Here are the main services that our trustee firm offers:
- Credit counselling services
- Consumer proposals
- Division 1 proposals
- Personal bankruptcy
- Corporate bankruptcy
Read ahead to learn about these specific debt relief strategies.
Credit counselling sessions teach debtors how to responsibly manage their money and repay their debts. The sessions are meant to give clients the tools to achieve financial stability on their own and then maintain it for the rest of their lives.
If you spend beyond your means, your trustee may recommend that you attend sessions about creating and maintaining a budget to improve your finances. One of the best reasons to start a budget is that it will help you keep track of your expenses so that you don’t spend more than you have. When you have the guidelines written out for you, it’ll be much harder to push your limits and rack up debt. Click here to see our printable budget form and get started on your personal monthly budget right away.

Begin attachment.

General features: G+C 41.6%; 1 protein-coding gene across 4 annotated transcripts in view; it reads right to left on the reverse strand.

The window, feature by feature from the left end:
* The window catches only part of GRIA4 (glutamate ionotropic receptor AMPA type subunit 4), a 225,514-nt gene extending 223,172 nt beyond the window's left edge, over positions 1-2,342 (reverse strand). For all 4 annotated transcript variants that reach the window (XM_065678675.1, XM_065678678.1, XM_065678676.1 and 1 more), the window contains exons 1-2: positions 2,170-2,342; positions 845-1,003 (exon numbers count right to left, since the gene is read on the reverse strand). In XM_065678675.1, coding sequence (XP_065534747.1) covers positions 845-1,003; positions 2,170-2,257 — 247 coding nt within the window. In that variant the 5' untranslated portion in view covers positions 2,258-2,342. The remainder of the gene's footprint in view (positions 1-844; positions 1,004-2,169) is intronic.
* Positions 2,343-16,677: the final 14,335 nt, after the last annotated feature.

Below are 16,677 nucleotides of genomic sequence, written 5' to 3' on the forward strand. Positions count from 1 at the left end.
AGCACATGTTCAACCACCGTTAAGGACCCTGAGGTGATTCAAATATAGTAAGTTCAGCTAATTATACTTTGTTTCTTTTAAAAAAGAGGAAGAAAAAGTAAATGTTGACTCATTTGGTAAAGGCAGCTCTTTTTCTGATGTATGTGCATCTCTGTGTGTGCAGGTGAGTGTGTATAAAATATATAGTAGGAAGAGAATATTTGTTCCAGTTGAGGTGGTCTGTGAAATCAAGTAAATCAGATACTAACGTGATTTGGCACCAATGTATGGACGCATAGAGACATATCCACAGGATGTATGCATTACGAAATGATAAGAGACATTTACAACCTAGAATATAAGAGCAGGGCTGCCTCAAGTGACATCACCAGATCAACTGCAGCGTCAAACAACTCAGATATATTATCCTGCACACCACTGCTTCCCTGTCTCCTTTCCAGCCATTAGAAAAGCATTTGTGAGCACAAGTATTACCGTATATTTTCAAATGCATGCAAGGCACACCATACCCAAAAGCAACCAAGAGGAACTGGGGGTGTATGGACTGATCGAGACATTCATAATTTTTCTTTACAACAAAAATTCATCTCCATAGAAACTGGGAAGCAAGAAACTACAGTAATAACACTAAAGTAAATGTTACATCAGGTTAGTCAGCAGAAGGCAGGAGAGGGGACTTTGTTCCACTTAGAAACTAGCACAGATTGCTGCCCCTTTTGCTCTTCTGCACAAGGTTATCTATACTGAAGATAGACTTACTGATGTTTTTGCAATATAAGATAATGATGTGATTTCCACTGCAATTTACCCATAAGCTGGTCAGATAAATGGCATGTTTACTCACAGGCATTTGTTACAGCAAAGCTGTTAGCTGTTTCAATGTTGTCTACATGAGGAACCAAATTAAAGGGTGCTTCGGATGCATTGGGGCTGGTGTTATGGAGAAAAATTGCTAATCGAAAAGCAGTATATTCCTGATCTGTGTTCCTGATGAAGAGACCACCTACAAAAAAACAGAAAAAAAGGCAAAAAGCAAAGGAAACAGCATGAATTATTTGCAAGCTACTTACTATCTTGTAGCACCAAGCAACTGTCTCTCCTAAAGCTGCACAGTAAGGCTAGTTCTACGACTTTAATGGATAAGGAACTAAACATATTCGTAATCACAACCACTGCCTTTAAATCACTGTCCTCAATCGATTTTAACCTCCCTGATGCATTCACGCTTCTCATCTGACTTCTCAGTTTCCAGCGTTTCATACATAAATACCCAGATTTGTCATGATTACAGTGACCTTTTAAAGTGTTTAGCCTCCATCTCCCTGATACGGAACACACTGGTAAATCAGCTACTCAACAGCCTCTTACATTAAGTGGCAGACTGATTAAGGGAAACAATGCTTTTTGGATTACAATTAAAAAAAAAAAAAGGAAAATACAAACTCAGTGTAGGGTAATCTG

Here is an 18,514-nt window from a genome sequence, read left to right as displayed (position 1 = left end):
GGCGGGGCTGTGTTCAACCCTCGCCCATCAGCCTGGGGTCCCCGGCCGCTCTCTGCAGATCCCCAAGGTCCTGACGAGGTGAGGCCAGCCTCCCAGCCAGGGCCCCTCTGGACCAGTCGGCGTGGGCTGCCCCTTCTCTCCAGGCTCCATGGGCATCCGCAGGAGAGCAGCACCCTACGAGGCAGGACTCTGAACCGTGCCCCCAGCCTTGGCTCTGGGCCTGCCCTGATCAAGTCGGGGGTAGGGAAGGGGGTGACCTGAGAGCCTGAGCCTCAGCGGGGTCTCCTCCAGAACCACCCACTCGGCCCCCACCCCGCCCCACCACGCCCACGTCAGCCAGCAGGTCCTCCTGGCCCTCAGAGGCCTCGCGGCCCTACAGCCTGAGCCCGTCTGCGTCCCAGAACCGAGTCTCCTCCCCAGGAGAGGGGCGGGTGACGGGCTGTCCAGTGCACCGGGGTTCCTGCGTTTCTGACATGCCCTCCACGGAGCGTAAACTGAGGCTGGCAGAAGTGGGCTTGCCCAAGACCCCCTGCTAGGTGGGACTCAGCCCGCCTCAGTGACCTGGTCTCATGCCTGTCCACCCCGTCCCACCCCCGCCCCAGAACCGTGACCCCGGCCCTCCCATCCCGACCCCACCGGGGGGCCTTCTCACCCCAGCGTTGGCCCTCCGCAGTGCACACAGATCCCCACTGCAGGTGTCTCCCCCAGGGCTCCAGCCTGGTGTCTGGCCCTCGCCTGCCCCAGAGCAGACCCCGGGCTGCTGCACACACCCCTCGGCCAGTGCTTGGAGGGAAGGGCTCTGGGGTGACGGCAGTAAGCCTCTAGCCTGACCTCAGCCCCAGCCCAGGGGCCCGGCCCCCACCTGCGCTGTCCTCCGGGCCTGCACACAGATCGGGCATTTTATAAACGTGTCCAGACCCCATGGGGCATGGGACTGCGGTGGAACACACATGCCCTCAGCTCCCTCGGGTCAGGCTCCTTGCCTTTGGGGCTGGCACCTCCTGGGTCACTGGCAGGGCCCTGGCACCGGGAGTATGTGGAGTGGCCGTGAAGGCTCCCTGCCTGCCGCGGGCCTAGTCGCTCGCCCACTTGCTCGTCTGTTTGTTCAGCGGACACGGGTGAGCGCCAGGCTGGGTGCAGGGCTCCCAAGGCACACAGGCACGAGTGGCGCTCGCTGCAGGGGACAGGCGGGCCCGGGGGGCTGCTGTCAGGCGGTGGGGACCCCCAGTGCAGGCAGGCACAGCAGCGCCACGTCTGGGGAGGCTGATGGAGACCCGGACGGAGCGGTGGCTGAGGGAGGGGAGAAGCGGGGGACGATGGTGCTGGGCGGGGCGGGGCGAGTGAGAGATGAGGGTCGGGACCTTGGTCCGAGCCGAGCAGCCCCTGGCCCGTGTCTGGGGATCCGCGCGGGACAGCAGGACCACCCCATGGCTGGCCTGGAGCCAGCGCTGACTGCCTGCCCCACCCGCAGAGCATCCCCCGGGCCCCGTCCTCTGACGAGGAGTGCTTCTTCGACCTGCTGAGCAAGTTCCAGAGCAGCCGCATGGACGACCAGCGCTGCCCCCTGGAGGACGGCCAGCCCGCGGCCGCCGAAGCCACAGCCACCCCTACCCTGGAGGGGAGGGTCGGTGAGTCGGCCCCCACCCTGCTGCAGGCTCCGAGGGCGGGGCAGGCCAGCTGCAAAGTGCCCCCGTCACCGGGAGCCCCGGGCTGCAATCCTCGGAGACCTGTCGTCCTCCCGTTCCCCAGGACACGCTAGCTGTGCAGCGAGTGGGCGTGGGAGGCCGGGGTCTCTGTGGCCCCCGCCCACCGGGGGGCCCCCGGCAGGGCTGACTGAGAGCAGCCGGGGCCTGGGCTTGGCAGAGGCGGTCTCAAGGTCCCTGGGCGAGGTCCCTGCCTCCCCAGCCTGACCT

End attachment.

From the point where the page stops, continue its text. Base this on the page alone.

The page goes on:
Or maybe you have problems with credit card debt and want to stop worrying about reaching your limit every time you put a new transaction on your card. You’re not alone. In late 2019, the credit bureau Equifax Canada reported that credit card utilization rates went up across the country and lead to higher delinquencies. To keep you from maxing out your card, your trustee might recommend that your counselling sessions focus on responsible credit use.
Here are some other financial topics that credit counselling sessions can focus on:
- Reaching financial goals
- Breaking bad financial habits
- Managing debt
- Establishing strong credit
- Savings funds
Credit counselling is also an essential step in completing consumer proposals, division one proposals and personal bankruptcies. These mandatory sessions encourage clients to manage their finances long after their official discharge, reducing their chances of declaring insolvency again.